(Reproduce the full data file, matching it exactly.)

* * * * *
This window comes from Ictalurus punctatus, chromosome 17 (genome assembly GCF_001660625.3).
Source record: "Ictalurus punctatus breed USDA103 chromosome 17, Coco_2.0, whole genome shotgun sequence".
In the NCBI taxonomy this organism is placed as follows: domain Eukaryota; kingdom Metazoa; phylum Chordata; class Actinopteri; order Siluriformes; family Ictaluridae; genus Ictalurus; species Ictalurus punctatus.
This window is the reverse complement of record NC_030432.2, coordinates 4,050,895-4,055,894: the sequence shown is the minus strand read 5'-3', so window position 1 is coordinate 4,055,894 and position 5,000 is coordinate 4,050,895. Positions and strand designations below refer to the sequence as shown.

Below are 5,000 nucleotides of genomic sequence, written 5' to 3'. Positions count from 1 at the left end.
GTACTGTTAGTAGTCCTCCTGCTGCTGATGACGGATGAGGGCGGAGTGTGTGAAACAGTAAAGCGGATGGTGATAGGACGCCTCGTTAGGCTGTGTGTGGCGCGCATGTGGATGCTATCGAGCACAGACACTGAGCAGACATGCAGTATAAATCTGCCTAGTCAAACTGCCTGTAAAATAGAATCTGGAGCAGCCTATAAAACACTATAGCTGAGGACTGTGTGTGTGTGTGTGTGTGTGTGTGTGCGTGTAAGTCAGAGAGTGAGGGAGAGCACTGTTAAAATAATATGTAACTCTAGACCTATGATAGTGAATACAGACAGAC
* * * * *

This window comes from Ictalurus punctatus, chromosome 17 (genome assembly GCF_001660625.3).
Source record: "Ictalurus punctatus breed USDA103 chromosome 17, Coco_2.0, whole genome shotgun sequence".
In the NCBI taxonomy this organism is placed as follows: domain Eukaryota; kingdom Metazoa; phylum Chordata; class Actinopteri; order Siluriformes; family Ictaluridae; genus Ictalurus; species Ictalurus punctatus.
This window is the reverse complement of record NC_030432.2, coordinates 4,050,895-4,055,894: the sequence shown is the minus strand read 5'-3', so window position 1 is coordinate 4,055,894 and position 5,000 is coordinate 4,050,895. Positions and strand designations below refer to the sequence as shown.

Below are 5,000 nucleotides of genomic sequence, written 5' to 3'. Positions count from 1 at the left end.
GTACTGTTAGTAGTCCTCCTGCTGCTGATGACGGATGAGGGCGGAGTGTGTGAAACAGTAAAGCGGATGGTGATAGGACGCCTCGTTAGGCTGTGTGTGGCGCGCATGTGGATGCTATCGAGCACAGACACTGAGCAGACATGCAGTATAAATCTGCCTAGTCAAACTGCCTGTAAAATAGAATCTGGAGCAGCCTATAAAACACTATAGCTGAGGACTGTGTGTGTGTGTGTGTGTGTGTGTGTGCGTGTAAGTCAGAGAGTGAGGGAGAGCACTGTTAAAATAATATGTAACTCTAGACCTATGATAGTGAATACAGACAGAC